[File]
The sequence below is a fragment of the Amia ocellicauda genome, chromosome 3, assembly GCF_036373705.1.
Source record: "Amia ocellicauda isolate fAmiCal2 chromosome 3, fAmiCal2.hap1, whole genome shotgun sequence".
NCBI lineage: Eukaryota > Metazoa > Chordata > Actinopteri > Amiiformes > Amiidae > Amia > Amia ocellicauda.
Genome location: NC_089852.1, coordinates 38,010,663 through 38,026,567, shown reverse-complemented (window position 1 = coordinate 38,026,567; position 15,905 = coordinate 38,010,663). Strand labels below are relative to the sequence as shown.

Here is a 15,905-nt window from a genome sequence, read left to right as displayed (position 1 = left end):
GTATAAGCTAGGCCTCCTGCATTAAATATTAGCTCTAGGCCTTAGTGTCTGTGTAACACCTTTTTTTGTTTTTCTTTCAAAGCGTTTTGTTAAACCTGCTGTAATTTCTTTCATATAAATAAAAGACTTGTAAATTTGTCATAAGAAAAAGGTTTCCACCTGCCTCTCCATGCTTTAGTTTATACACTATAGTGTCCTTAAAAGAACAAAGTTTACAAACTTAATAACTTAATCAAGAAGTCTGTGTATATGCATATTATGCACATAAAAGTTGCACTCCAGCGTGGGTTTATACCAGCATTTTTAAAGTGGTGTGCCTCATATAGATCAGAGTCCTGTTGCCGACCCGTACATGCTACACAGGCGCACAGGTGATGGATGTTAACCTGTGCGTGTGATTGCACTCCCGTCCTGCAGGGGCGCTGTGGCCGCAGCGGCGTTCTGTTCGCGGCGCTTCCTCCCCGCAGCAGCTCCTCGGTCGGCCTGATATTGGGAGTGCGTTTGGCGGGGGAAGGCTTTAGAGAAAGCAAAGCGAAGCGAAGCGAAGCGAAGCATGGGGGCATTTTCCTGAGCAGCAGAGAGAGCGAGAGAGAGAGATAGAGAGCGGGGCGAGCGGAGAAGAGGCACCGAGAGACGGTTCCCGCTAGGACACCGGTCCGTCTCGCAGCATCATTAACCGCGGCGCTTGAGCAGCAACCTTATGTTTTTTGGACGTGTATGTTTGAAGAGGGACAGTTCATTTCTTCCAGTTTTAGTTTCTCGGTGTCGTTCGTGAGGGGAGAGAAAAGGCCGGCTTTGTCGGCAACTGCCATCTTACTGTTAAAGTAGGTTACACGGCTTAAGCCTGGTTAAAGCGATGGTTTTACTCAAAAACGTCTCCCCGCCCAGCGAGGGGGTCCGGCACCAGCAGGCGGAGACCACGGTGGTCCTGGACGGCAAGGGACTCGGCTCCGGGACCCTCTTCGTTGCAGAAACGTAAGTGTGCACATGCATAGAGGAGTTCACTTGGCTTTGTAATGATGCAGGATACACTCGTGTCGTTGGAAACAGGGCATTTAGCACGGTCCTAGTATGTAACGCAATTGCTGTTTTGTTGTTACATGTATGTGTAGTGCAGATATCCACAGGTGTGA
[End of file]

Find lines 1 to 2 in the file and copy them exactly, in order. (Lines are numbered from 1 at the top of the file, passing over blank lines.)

The sequence below is a fragment of the Amia ocellicauda genome, chromosome 3, assembly GCF_036373705.1.
Source record: "Amia ocellicauda isolate fAmiCal2 chromosome 3, fAmiCal2.hap1, whole genome shotgun sequence".